Philanthropy Takes Root

A family pools assets to endow a department chair in honor of an inspiring matriarch

By Melissa Phipps

Each year, the large family of Miriam Scharfman Zadek ’50 gathers together for Thanksgiving. Zadek and her husband, Bob, both 85, have four daughters, plus 11 grandchildren who range in age from 13 to 35, making the holiday a significant annual event. This past year, Thanksgiving Day also happened to mark the first night of Hanukkah, making it an even more special occasion for the Zadek clan. But Miriam Zadek had no idea how truly wonderful this particular celebration would prove to be.

First there was dinner, then the opening of gifts, followed by the annual tradition of charitable giving. Zadek always asks each grandchild to give her the name of a charity (“preferably with websites,” she requests) so she can make donations in their names. Once the charities were specified, the eldest and youngest grandchildren, 35-year-old Sam and 13-year-old Lily, went to the front of the room and faced their grandparents. “We have something for you,” said Lily.

The surprise was a significant contribution to the College in honor of Zadek’s 85th birthday. The Zadeks’ daughters came up with the idea to endow a faculty chair in their mother’s name; each member of the family, including all 11 grandchildren, made a contribution to the creation of the Miriam Scharfman Zadek Family Professorship in the sociology department. Professor Debra Minkoff will be the first person to hold the chair.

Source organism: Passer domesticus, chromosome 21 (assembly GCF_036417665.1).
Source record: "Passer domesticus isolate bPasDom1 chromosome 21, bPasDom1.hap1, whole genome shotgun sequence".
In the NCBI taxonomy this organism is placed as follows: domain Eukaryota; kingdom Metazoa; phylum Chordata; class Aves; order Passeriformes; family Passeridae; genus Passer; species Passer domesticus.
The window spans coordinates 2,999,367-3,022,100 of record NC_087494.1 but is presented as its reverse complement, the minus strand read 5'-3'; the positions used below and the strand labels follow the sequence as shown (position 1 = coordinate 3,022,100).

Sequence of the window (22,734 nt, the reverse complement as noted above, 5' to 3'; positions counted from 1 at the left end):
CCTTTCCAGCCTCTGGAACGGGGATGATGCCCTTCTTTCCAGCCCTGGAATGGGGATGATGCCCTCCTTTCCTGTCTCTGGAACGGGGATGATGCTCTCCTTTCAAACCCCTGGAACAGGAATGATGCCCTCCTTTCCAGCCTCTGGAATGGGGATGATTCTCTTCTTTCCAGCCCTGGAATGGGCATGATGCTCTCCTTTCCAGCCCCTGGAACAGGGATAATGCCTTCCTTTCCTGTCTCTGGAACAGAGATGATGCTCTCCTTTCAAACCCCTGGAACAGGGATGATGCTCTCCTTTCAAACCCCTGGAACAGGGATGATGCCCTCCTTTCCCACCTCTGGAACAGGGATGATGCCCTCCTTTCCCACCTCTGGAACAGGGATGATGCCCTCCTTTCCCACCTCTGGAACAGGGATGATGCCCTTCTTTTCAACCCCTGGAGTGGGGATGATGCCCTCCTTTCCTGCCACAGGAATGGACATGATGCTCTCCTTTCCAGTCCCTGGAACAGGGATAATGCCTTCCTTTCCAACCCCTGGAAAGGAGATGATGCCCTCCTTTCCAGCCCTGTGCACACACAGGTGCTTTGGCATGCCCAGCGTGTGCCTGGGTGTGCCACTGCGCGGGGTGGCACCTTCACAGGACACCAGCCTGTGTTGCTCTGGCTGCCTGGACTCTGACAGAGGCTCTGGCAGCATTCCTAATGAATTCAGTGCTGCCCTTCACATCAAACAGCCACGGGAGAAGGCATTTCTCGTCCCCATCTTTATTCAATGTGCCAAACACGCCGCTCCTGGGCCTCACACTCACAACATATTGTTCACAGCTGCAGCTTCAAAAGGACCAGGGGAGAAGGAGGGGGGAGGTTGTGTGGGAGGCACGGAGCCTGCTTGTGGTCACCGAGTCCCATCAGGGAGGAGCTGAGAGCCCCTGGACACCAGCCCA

“I cried,” recalls Miriam Zadek. “I had never dreamed anything like this would ever happen. The generosity of these children and grandchildren in thinking of this and acting upon it overwhelmed me. It was, in a way, so typical of their sensitivity, their awareness, and even their concern about others that has been evidenced by all of the charitable things they do.”

Those charitable leanings descend directly from Miriam and Bob, who raised their children to embrace philanthropy, specifically when it came to supporting education. “They have been instrumental in our lives; they instilled these strong educational values in us,” says daughter Sarah Umberger. “Barnard played a large role in [our mother’s] history. It was a place she felt was home.” Daughter Beth Zadek agrees that Barnard was a presence in their lives. In fact, her own daughter, Isabel Steckel ’17, followed her grandmother to the College. “Growing up, we always heard all about what Barnard meant to our mom,” Beth adds.

Anyone who knows Miriam Zadek might say the same, as her devotion to Barnard is difficult to ignore. Many in the College community cherish her for her seemingly tireless work as a volunteer and fund-raiser. For more than five decades, she has also worked to connect alumnae to the College as cohead, with pal Roselin Seider Wagner ’50, of the Barnard Club of Central Maryland. The two were given alumnae awards at their 2010 reunion for their dedicated service. Zadek has also worked to attract new students by volunteering as a recruiter and admissions representative. There is even a scholarship fund in her name. Whenever they receive a donation on behalf of the school, whether $5 or upward of $5,000, one of the pair will write a personal note to the giver. “I have to tell you, with a computer it’s easy,” Zadek admits. “Those who have e-mail, and a lot of them do, answer back.”